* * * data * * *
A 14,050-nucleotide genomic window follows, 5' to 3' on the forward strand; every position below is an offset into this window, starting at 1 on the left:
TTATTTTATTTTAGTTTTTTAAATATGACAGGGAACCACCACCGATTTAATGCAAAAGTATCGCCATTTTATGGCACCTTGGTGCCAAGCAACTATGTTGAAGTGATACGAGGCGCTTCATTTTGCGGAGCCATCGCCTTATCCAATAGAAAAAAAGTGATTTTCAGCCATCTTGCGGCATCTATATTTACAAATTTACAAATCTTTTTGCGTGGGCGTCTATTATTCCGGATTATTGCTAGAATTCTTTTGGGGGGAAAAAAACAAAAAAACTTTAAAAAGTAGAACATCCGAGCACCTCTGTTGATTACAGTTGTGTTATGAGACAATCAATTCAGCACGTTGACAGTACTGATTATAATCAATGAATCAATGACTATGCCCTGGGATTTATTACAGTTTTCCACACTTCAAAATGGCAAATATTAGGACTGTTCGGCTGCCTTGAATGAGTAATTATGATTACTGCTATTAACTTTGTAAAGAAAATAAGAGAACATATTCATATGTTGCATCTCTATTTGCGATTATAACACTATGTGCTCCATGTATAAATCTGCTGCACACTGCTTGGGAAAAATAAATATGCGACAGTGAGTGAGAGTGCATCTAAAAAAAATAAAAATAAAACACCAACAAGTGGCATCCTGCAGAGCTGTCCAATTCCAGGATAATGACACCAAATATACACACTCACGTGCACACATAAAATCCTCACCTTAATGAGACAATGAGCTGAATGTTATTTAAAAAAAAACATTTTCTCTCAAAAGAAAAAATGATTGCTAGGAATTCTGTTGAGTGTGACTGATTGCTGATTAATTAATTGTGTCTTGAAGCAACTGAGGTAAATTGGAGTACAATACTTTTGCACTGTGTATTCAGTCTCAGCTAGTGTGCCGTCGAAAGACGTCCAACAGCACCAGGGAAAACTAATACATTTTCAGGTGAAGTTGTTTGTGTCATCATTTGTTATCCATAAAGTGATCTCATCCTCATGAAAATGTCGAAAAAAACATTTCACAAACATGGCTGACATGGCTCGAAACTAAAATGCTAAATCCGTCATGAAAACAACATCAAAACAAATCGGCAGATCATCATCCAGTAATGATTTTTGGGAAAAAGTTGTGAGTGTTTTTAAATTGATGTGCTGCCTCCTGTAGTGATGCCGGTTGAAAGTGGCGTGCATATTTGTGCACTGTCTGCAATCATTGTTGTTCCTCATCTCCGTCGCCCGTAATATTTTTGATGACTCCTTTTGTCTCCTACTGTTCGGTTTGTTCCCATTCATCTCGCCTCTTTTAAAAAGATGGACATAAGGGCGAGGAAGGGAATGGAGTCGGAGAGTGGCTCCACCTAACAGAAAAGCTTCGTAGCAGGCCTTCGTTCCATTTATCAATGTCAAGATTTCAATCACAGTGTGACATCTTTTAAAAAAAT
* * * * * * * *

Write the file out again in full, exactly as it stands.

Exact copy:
A 14,050-nucleotide genomic window follows, 5' to 3' on the forward strand; every position below is an offset into this window, starting at 1 on the left:
TTATTTTATTTTAGTTTTTTAAATATGACAGGGAACCACCACCGATTTAATGCAAAAGTATCGCCATTTTATGGCACCTTGGTGCCAAGCAACTATGTTGAAGTGATACGAGGCGCTTCATTTTGCGGAGCCATCGCCTTATCCAATAGAAAAAAAGTGATTTTCAGCCATCTTGCGGCATCTATATTTACAAATTTACAAATCTTTTTGCGTGGGCGTCTATTATTCCGGATTATTGCTAGAATTCTTTTGGGGGGAAAAAAACAAAAAAACTTTAAAAAGTAGAACATCCGAGCACCTCTGTTGATTACAGTTGTGTTATGAGACAATCAATTCAGCACGTTGACAGTACTGATTATAATCAATGAATCAATGACTATGCCCTGGGATTTATTACAGTTTTCCACACTTCAAAATGGCAAATATTAGGACTGTTCGGCTGCCTTGAATGAGTAATTATGATTACTGCTATTAACTTTGTAAAGAAAATAAGAGAACATATTCATATGTTGCATCTCTATTTGCGATTATAACACTATGTGCTCCATGTATAAATCTGCTGCACACTGCTTGGGAAAAATAAATATGCGACAGTGAGTGAGAGTGCATCTAAAAAAAATAAAAATAAAACACCAACAAGTGGCATCCTGCAGAGCTGTCCAATTCCAGGATAATGACACCAAATATACACACTCACGTGCACACATAAAATCCTCACCTTAATGAGACAATGAGCTGAATGTTATTTAAAAAAAAACATTTTCTCTCAAAAGAAAAAATGATTGCTAGGAATTCTGTTGAGTGTGACTGATTGCTGATTAATTAATTGTGTCTTGAAGCAACTGAGGTAAATTGGAGTACAATACTTTTGCACTGTGTATTCAGTCTCAGCTAGTGTGCCGTCGAAAGACGTCCAACAGCACCAGGGAAAACTAATACATTTTCAGGTGAAGTTGTTTGTGTCATCATTTGTTATCCATAAAGTGATCTCATCCTCATGAAAATGTCGAAAAAAACATTTCACAAACATGGCTGACATGGCTCGAAACTAAAATGCTAAATCCGTCATGAAAACAACATCAAAACAAATCGGCAGATCATCATCCAGTAATGATTTTTGGGAAAAAGTTGTGAGTGTTTTTAAATTGATGTGCTGCCTCCTGTAGTGATGCCGGTTGAAAGTGGCGTGCATATTTGTGCACTGTCTGCAATCATTGTTGTTCCTCATCTCCGTCGCCCGTAATATTTTTGATGACTCCTTTTGTCTCCTACTGTTCGGTTTGTTCCCATTCATCTCGCCTCTTTTAAAAAGATGGACATAAGGGCGAGGAAGGGAATGGAGTCGGAGAGTGGCTCCACCTAACAGAAAAGCTTCGTAGCAGGCCTTCGTTCCATTTATCAATGTCAAGATTTCAATCACAGTGTGACATCTTTTAAAAAAAT